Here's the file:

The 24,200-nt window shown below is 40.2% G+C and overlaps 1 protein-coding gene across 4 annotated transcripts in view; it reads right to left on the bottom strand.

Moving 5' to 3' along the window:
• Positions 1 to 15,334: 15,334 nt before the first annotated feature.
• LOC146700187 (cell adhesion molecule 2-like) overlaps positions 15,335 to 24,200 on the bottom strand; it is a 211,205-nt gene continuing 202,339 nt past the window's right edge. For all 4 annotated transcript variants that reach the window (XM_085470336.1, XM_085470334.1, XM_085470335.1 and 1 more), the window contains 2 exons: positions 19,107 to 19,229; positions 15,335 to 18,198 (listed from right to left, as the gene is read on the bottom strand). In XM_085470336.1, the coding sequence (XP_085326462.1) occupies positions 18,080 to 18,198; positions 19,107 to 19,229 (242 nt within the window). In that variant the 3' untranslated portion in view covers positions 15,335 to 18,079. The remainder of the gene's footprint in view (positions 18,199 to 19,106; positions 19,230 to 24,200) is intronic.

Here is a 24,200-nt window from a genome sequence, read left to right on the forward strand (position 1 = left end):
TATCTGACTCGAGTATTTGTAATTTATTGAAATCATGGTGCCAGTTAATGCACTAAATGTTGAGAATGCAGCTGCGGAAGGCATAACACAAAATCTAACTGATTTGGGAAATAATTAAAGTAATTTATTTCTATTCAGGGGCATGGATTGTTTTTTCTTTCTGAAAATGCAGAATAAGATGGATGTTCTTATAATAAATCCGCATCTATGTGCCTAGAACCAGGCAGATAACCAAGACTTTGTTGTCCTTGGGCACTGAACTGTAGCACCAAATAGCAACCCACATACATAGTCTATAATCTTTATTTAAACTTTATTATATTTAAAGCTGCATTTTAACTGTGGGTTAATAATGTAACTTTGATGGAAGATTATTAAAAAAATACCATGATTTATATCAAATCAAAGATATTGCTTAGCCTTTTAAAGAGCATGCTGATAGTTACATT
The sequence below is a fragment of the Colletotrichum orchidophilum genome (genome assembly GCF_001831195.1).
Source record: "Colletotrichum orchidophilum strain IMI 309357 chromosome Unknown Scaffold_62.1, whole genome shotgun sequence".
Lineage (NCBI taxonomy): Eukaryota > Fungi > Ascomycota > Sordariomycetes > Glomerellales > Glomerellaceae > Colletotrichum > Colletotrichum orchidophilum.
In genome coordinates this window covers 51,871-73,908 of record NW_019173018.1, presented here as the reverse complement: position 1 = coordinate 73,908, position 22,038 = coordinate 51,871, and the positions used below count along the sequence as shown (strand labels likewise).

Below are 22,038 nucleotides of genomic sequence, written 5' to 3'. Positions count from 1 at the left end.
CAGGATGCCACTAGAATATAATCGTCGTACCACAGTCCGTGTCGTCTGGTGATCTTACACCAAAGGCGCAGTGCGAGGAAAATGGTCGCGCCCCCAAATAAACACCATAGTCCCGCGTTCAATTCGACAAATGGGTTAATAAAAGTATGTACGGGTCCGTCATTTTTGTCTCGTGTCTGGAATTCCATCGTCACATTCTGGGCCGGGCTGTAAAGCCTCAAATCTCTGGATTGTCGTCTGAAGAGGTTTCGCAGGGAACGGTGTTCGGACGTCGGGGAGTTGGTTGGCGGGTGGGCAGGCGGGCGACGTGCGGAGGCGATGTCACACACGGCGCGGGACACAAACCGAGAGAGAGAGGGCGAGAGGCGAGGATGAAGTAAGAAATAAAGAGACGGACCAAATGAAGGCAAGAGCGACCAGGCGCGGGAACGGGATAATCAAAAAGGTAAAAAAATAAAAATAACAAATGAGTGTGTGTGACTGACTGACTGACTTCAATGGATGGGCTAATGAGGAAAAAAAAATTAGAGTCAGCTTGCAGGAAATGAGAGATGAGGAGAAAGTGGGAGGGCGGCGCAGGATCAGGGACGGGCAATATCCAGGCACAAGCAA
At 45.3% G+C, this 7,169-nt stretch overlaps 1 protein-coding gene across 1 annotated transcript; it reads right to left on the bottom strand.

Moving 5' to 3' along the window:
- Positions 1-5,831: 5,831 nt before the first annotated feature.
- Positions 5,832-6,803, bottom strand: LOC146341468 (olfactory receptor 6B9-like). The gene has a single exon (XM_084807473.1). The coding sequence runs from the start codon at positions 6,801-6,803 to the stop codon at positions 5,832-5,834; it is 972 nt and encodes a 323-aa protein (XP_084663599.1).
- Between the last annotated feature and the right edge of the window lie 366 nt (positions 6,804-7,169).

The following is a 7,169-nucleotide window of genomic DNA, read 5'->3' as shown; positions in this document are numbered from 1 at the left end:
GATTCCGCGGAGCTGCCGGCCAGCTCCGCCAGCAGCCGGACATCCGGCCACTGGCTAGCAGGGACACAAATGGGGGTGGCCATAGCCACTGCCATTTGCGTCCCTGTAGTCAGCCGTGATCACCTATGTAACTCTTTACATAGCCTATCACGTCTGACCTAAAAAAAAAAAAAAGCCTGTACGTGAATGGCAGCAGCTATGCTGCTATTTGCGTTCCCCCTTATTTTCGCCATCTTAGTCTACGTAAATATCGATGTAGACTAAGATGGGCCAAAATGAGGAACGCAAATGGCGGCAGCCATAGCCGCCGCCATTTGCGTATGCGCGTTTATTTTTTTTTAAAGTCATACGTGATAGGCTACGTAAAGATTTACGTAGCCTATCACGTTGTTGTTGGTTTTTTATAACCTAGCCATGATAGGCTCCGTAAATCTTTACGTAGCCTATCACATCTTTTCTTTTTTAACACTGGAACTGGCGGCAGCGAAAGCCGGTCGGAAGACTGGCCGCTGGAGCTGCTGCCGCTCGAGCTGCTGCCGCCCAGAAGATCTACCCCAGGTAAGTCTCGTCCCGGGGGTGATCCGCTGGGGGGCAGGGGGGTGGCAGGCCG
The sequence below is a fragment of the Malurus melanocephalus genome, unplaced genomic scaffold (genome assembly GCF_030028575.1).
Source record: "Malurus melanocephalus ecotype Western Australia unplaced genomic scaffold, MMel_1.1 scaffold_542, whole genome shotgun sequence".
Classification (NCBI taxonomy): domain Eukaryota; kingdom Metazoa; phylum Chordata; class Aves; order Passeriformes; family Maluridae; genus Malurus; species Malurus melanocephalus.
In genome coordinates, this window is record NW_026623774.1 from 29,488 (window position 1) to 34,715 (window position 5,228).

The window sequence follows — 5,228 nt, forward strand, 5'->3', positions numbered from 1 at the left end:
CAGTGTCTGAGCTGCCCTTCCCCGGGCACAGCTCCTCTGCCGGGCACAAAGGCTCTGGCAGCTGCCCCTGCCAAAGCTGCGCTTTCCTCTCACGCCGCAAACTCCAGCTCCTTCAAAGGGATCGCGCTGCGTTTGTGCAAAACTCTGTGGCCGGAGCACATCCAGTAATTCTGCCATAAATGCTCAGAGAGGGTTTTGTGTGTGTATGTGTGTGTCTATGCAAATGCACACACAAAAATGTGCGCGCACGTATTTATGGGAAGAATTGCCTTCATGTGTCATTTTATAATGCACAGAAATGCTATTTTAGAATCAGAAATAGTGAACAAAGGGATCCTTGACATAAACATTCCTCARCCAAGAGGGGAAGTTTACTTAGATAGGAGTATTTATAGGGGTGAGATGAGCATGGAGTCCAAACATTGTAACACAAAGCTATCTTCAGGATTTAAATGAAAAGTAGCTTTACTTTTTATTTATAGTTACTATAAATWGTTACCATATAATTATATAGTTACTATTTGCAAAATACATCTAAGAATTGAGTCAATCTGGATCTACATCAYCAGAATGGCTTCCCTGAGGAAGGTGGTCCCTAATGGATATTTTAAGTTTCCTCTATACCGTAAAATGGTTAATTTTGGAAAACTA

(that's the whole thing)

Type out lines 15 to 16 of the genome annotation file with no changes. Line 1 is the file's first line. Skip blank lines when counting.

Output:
- Positions 1-5,831: 5,831 nt before the first annotated feature.
- Positions 5,832-6,803, bottom strand: LOC146341468 (olfactory receptor 6B9-like). The gene has a single exon (XM_084807473.1). The coding sequence runs from the start codon at positions 6,801-6,803 to the stop codon at positions 5,832-5,834; it is 972 nt and encodes a 323-aa protein (XP_084663599.1).